Grand Mosque, Algiers

How do you build a mosque in the 21st century?

In the Bay of Algiers, a fascinating religious space has taken shape: the world’s third biggest mosque after Mecca and Medina. Its creation was a combined effort by architects, engineers, and construction workers from three different cultural spheres – Europe, Africa and China.

With this mosque, we reinterpreted the columned hall, a style of building that is widespread in the Maghreb, and as an ingenious allusion to the local palm trees, the overarching design motif is a floral column that links up all parts of the ensemble of buildings. The large prayer hall with its central dome offers space for up to 35,000 worshippers and is characterized by a “forest” of tightly staggered columns, each 45 meters high. The broad surfaces of their capitals not only provide for spatial-acoustic measures, but also permit good ventilation and drainage of the roof surfaces.

Alongside the prayer hall, the ensemble of buildings also comprises two large front courtyards and a 265-meter-high minaret, making this the highest building in Africa and thus an impressive urban and national landmark.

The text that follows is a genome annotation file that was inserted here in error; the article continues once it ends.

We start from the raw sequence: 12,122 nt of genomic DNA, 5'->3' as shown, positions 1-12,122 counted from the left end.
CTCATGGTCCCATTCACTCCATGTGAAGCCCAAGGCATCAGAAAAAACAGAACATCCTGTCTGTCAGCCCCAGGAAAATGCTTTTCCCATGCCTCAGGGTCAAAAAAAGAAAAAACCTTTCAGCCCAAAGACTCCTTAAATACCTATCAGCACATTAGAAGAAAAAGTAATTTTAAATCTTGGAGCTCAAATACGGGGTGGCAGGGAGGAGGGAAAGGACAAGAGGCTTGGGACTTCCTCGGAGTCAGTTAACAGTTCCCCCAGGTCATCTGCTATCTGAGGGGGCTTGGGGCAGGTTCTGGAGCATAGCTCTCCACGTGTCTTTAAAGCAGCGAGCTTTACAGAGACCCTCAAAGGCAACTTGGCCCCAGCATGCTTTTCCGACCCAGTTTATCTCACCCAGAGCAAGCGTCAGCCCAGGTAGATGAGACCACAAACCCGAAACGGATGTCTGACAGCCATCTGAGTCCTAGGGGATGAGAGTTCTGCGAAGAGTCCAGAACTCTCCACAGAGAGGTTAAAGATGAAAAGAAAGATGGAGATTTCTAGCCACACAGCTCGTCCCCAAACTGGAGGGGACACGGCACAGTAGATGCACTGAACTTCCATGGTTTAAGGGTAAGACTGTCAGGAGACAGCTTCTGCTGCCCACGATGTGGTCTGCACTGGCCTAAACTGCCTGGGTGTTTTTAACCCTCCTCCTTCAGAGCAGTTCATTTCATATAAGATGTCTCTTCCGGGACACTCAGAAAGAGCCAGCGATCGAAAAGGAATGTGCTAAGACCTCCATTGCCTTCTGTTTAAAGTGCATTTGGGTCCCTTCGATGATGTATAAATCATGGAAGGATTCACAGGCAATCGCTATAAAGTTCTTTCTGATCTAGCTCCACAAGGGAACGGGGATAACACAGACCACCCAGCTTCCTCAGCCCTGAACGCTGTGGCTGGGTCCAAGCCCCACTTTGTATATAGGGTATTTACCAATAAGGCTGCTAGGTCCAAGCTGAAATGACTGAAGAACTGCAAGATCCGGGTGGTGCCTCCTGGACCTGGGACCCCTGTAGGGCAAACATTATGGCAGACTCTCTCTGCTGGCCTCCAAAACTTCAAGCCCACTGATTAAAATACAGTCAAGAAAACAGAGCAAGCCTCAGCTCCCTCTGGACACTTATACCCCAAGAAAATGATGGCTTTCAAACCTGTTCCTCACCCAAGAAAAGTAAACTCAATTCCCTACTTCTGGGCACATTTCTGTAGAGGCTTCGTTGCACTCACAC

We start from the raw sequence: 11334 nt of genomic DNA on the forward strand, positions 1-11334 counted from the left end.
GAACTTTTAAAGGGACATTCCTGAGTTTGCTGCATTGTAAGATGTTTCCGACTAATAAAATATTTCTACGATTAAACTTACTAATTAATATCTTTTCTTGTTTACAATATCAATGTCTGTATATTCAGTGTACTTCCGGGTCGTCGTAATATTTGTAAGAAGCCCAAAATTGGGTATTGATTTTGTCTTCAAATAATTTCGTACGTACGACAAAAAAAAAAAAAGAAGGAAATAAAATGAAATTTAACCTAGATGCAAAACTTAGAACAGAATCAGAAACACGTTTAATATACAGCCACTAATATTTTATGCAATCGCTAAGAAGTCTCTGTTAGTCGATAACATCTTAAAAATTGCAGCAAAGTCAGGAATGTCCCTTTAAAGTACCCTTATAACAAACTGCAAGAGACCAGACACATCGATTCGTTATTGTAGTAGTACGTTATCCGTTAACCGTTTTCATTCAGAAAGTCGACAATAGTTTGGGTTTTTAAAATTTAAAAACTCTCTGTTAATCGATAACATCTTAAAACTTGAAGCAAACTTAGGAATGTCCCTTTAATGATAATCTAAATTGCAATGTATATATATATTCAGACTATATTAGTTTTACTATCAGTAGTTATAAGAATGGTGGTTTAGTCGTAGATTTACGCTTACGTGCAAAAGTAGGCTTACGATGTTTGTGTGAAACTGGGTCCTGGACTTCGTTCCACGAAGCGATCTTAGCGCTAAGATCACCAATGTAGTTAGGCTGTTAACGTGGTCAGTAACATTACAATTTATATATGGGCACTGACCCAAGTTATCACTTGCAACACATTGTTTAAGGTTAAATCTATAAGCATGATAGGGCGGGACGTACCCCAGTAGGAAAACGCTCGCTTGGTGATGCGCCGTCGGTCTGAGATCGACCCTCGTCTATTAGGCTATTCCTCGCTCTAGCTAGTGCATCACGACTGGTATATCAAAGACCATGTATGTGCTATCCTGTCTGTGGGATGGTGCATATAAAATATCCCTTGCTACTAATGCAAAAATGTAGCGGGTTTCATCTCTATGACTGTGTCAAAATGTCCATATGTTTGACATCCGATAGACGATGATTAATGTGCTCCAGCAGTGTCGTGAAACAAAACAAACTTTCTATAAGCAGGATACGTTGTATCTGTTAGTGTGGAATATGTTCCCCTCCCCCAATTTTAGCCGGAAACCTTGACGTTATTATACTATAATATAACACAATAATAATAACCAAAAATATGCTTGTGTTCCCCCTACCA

The complex – rather like the center of a town – includes shops, restaurants, museums and a cinema. The 600-meter-long building, which is oriented towards Mecca, is connected via an extensive park to a conference center to the south, a library and an imam school.

By cannily combining Maghreb tradition and European Modernism to form a coherent whole.

Project: Grand Mosque, Algiers

Client: ANARGEMA

GFA: 358,200 m²

GV: 1,768,150 m³

Competition: 01/2008, 1st prize

First stone laying: 11/2011

Completion: 2020

Photos: Schnepp Renou, Zinedine Zebar

Awards: International Architecture Award 2021

Design concept
Design concept
Usage concept
Usage concept

“We delved into the culture, into the Maghreb itself, into the religion of Islam and the history of Algiers. It’s important to do that when you’re planning projects in foreign countries.”

The Grand Mosque of Algiers pursues a lofty idea of connection: It combines Maghreb tradition with European Modernism. Now boasting 120,000 visitors a day, it is the cultural and religious heart of the city.

Sketches Jürgen Engel

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